The Schloss owes its French / Netherlandish look from its makeover by architects including Georg Wenceslaus von Knobelsdorff in the period 1736 to 1740. These years covered the acquisition by Crown Prince Friedrich of the formerly mediaeval Rheinsberg castle, until Friedrich's accession to the Prussian throne as King Friedrich II (later known as Friedrich der Große, or Frederick the Great). The redesign of Schloss Rheinsberg marked the beginning of a long association between Freddy and von Knobelsdorff, in which the architectural style known as Frederician Rococo was developed. This style can be further seen in projects such as Freddy II's Potsdam retreat Schloss Sanssouci, a makeover of Schloss Charlottenburg, and even in the layout of Berlin Tiergarten.
At Schloss Rheinsberg however, the development of rococo out of baroque architecture (think of the Palace of Versailles) hasn't gone as mad as the profusion of swirling ornamentation and over-use of gold leaf that characterises Sanssouci. And what a relief that is! (for me anyway; you might like all the twiddly bits and wild sweeps of the imagination that rococo goes in for). At Rheinsberg there is just enough neo-classicist sobriety and common-sense to keep things in check. The formality of the French parterre garden (again, think of the garden layout at Versaille) and the scattering of classical sculptures also tames the effect of the loud baroque/gothic towers. Anyway, here are some photos of the Schloss and gardens to give you an impression:
The formal garden transforms by degrees into a landscaped garden that extends all around the lake. As you might expect from palace gardens of the time, it includes an obligatory grotto dedicated to Bacchus:
And a temple reminiscent of the Temple of Vesta in Rome:
But it is an obelisk on a rise on the opposite side of the lake from Schloss, dominating its view, that is the real curio:
It was erected in 1791 by Frederick's younger brother Henry, to whom Frederick had gifted Schloss Rheinsberg after Fred became King of Prussia and moved to Berlin and Potsdam. The obelisk is dedicated to the achievements of Friedrich II's generals in the Seven Years War, during which Friedrich managed to expand Prussia and in particular occupy Silesia (part of Poland). So far so good. But then why are all the inscriptions to German military men in French?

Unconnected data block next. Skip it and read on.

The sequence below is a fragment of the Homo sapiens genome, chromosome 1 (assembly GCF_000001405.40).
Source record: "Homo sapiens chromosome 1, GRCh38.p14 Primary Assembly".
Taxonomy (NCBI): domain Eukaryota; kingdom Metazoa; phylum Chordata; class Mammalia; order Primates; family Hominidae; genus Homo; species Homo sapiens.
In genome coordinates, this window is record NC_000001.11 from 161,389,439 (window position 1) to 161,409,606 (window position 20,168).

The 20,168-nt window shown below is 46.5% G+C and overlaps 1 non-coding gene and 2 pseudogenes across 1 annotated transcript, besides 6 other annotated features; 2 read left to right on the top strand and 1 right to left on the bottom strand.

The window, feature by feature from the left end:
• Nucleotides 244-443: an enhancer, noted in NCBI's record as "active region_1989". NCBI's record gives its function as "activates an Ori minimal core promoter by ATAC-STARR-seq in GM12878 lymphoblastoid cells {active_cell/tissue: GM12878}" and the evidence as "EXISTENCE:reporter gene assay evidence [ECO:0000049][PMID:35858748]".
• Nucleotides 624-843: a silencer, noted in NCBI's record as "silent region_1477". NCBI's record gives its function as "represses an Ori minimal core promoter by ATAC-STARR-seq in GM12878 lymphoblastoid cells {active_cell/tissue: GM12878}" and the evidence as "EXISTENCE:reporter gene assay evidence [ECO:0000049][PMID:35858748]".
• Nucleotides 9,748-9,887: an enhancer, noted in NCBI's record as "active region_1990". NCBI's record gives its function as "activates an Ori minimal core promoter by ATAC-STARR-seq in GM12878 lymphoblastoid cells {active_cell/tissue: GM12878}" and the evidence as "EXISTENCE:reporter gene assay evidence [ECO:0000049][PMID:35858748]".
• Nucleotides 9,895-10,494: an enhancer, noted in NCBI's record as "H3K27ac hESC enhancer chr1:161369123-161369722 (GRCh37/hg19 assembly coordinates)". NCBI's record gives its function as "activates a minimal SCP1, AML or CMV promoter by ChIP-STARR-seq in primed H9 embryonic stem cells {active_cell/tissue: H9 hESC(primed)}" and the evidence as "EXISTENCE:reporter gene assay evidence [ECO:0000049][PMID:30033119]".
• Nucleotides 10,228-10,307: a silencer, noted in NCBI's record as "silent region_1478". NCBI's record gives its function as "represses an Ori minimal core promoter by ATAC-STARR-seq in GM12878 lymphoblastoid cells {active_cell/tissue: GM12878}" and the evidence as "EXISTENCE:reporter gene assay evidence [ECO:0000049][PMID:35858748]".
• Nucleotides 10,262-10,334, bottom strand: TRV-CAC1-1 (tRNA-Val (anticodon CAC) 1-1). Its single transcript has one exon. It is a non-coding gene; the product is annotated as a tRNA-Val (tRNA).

The truth is that the German language at the time was considered uncouth. The language of culture, enlightenment, great literature, philosophy, and science was French. Friedrich II himself considered German only good enough to speak to soldiers and horses, and wrote most of his correspondence in French (he could also speak and write in Spanish, Portugese, English and Italian, as well as knowing Latin, Greek and Hebrew). He had his children taught in French, and only grudgingly allowed them a basic knowledge of German. He explained that German authors 'pile parenthesis upon parenthesis, and often you find only at the end of an entire page the verb on which depends the meaning of the whole sentence', something any student of German can sympathise with. By the way, his strict authoritarian father Friedrich Wilhelm I considered his son somewhat namby-pamby in his love for all things French.
Whilst at Rheinsberg, a period which Frederick II always described as the happiest of his life ('die glücklichsten meines Lebens' or maybe 'Le plus heureux de ma vie'), Frederick surrounded himself with minor philosophers and musicians, and was in correspondence with Voltaire (pen name of François-Marie Arouet - who was French, can't you guess) , with whom he formulated an 'enlightened monarch's' response to Niccolò Machiavelli's 'The Prince', which was published (in French) as 'Anti-Machiavel'.
After becoming King and leaving Rheinsberg he still preferred French, even if he was ruler of a largely German-speaking kingdom; after all, he named his new Summer palace he had built in Potsdam 'Sanssouci', which is French for 'without worries'.
We too enjoyed our day at Schloss Rheinsberg, and we also had to travel back to Berlin.
There the resemblance with Frederick II ends - we can't even speak very good French!